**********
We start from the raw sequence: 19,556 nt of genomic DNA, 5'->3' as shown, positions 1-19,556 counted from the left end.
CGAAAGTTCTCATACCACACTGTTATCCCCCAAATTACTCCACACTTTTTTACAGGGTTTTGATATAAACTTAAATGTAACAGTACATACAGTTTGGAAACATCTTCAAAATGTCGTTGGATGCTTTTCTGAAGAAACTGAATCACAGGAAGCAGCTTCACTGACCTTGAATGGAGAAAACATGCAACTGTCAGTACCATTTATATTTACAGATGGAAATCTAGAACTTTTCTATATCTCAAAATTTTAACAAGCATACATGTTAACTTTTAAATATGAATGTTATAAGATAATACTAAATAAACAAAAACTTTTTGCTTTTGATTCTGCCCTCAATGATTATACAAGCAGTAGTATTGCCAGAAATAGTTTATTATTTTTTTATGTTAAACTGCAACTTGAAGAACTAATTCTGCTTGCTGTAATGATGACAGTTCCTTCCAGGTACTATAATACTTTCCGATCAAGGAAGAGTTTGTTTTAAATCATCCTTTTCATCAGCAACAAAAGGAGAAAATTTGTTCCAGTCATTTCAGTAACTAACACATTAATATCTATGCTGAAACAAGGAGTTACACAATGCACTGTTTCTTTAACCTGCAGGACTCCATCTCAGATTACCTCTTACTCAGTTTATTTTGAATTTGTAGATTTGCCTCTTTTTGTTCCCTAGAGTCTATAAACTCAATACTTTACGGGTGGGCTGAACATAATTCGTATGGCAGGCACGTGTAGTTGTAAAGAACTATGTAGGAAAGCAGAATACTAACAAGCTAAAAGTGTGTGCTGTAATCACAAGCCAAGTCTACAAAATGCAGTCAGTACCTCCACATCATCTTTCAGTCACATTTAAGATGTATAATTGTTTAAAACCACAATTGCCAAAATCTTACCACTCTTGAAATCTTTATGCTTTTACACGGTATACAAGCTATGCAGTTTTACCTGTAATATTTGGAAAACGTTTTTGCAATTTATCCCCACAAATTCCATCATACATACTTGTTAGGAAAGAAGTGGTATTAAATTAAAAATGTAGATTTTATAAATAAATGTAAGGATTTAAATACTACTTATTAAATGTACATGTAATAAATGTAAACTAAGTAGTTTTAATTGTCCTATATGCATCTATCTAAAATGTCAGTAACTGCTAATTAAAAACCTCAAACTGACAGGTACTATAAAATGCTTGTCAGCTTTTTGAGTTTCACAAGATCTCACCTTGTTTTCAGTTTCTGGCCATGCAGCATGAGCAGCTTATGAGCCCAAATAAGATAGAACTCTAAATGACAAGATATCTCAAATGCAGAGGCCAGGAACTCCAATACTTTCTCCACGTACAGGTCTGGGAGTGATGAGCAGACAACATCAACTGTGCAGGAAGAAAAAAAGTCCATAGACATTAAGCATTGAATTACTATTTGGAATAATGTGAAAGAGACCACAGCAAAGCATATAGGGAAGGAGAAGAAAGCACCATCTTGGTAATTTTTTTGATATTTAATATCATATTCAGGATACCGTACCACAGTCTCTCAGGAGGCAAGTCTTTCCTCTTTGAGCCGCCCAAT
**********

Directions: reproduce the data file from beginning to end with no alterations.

We start from the raw sequence: 19,556 nt of genomic DNA, 5'->3' as shown, positions 1-19,556 counted from the left end.
CGAAAGTTCTCATACCACACTGTTATCCCCCAAATTACTCCACACTTTTTTACAGGGTTTTGATATAAACTTAAATGTAACAGTACATACAGTTTGGAAACATCTTCAAAATGTCGTTGGATGCTTTTCTGAAGAAACTGAATCACAGGAAGCAGCTTCACTGACCTTGAATGGAGAAAACATGCAACTGTCAGTACCATTTATATTTACAGATGGAAATCTAGAACTTTTCTATATCTCAAAATTTTAACAAGCATACATGTTAACTTTTAAATATGAATGTTATAAGATAATACTAAATAAACAAAAACTTTTTGCTTTTGATTCTGCCCTCAATGATTATACAAGCAGTAGTATTGCCAGAAATAGTTTATTATTTTTTTATGTTAAACTGCAACTTGAAGAACTAATTCTGCTTGCTGTAATGATGACAGTTCCTTCCAGGTACTATAATACTTTCCGATCAAGGAAGAGTTTGTTTTAAATCATCCTTTTCATCAGCAACAAAAGGAGAAAATTTGTTCCAGTCATTTCAGTAACTAACACATTAATATCTATGCTGAAACAAGGAGTTACACAATGCACTGTTTCTTTAACCTGCAGGACTCCATCTCAGATTACCTCTTACTCAGTTTATTTTGAATTTGTAGATTTGCCTCTTTTTGTTCCCTAGAGTCTATAAACTCAATACTTTACGGGTGGGCTGAACATAATTCGTATGGCAGGCACGTGTAGTTGTAAAGAACTATGTAGGAAAGCAGAATACTAACAAGCTAAAAGTGTGTGCTGTAATCACAAGCCAAGTCTACAAAATGCAGTCAGTACCTCCACATCATCTTTCAGTCACATTTAAGATGTATAATTGTTTAAAACCACAATTGCCAAAATCTTACCACTCTTGAAATCTTTATGCTTTTACACGGTATACAAGCTATGCAGTTTTACCTGTAATATTTGGAAAACGTTTTTGCAATTTATCCCCACAAATTCCATCATACATACTTGTTAGGAAAGAAGTGGTATTAAATTAAAAATGTAGATTTTATAAATAAATGTAAGGATTTAAATACTACTTATTAAATGTACATGTAATAAATGTAAACTAAGTAGTTTTAATTGTCCTATATGCATCTATCTAAAATGTCAGTAACTGCTAATTAAAAACCTCAAACTGACAGGTACTATAAAATGCTTGTCAGCTTTTTGAGTTTCACAAGATCTCACCTTGTTTTCAGTTTCTGGCCATGCAGCATGAGCAGCTTATGAGCCCAAATAAGATAGAACTCTAAATGACAAGATATCTCAAATGCAGAGGCCAGGAACTCCAATACTTTCTCCACGTACAGGTCTGGGAGTGATGAGCAGACAACATCAACTGTGCAGGAAGAAAAAAAGTCCATAGACATTAAGCATTGAATTACTATTTGGAATAATGTGAAAGAGACCACAGCAAAGCATATAGGGAAGGAGAAGAAAGCACCATCTTGGTAATTTTTTTGATATTTAATATCATATTCAGGATACCGTACCACAGTCTCTCAGGAGGCAAGTCTTTCCTCTTTGAGCCGCCCAAT